Soak in Reykjavik’s famous Blue Lagoon, a comfy 98-104°F year-round. Visit the island of Heimaey, the Pompeii of the North, covered in ash by a catastrophic 1973 eruption. Take a polar flight to Grimsey Island and stand half in, half out of the Arctic Circle. Spend the night in Seydisfjordur with its colorful historic houses imported from Norway by wealthy merchants at the turn of the 20th century. And admire the rainbow-colored beauty of Godafoss, known as the “Waterfall of the Gods.” Consider yourself lucky to enjoy experiences you won’t soon forget.You can visit Iceland on a circumnavigation cruise from Windstar Cruises, on a walking tour from Country Walkers, and a coach tour from Holidays Vacations.
3. Portugal: Discover its Best-Kept Secret
Shh! Discover a secret corner of the country on a route that meanders through the Eastern Algarve and Alentejo’s high plains, a scenic region of fortified towns and traditional villages. Follow quiet roads via ancient cork forests, verdant vineyards, and olive groves, sampling wines along the way. Discover two medieval hilltop towns, Monsaraz and Mértola, and explore their winding cobbled streets and imposing stone castles. Visit the UNESCO World Heritage Site of Évora with its macabre Chapel of the Bones, built by 16th-century Franciscan monks. Take an afternoon river cruise on the Guadiana River near the Spanish border. And savor Portugal’s seafood-rich Mediterranean cuisine.You can visit Portugal on a biking tour of the Eastern Algarve or a walking tour of the Douro Valley, both from VBT Bicycling Vacations; on walking tours from Country Walkers; and on a Windstar cruise of Portugal’s islands.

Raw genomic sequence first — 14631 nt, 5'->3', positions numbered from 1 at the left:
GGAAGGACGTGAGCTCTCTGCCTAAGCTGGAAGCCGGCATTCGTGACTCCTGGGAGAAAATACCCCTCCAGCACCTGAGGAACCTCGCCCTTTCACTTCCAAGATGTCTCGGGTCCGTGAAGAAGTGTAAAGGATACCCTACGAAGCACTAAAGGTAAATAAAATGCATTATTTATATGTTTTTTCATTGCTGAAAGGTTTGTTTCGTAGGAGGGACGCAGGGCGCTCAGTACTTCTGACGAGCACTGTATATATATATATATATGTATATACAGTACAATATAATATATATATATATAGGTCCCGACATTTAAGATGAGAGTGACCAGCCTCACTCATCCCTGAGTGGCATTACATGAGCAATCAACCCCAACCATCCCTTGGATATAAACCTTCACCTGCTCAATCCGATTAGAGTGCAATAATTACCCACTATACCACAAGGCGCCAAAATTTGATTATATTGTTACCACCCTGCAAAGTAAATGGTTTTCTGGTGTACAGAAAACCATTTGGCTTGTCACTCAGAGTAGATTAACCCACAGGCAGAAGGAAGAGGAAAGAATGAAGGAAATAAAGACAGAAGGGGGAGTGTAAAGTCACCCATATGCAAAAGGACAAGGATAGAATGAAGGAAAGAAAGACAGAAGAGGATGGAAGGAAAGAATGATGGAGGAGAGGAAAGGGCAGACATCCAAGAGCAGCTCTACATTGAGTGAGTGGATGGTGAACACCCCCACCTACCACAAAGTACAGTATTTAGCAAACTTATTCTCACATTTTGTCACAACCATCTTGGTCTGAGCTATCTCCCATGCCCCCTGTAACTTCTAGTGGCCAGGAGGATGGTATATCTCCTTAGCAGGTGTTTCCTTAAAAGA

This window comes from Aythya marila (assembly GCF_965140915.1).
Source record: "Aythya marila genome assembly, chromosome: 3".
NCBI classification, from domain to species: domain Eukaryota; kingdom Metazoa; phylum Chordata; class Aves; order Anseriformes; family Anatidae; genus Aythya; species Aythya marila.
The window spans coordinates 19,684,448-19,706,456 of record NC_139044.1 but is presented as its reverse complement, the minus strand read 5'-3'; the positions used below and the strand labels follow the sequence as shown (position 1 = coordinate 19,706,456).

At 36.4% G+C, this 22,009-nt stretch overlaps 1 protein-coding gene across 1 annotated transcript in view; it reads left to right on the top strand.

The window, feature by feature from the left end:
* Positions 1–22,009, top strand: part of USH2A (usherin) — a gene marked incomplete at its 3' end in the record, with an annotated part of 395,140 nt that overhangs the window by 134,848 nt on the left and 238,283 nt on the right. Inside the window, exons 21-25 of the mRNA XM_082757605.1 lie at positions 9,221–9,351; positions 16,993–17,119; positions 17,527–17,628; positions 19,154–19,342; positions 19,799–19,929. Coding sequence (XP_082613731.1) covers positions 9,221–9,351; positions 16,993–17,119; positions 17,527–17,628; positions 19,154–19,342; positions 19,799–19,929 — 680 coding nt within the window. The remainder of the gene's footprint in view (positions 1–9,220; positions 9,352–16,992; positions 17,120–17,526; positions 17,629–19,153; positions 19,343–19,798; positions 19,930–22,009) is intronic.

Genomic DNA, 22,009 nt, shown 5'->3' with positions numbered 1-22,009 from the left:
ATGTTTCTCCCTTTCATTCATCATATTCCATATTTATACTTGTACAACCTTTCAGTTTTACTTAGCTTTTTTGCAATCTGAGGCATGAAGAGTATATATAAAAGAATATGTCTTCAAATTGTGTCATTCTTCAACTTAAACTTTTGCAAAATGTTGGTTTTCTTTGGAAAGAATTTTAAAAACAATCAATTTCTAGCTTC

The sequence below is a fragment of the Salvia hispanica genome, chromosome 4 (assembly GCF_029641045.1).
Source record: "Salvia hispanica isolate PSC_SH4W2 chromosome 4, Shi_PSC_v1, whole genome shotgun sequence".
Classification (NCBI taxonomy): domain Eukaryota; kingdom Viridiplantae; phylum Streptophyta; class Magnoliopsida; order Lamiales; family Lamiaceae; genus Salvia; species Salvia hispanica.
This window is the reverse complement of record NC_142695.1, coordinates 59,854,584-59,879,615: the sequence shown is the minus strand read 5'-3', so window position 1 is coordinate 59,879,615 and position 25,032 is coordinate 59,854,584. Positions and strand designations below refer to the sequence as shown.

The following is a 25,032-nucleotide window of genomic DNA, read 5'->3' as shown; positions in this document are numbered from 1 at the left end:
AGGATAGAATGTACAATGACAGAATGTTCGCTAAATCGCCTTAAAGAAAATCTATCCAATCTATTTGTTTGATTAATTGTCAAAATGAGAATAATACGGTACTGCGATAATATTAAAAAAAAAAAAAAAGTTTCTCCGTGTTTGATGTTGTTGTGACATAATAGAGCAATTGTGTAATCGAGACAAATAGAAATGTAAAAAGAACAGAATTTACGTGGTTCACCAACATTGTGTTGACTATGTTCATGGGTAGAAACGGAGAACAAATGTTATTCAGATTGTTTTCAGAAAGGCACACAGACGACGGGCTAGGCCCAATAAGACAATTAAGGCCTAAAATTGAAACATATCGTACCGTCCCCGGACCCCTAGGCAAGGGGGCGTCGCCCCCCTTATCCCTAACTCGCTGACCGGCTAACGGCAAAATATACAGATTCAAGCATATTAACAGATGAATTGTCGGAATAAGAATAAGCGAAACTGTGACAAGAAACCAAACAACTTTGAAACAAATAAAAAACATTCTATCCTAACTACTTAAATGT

4. England: Hike the Scenic Lake District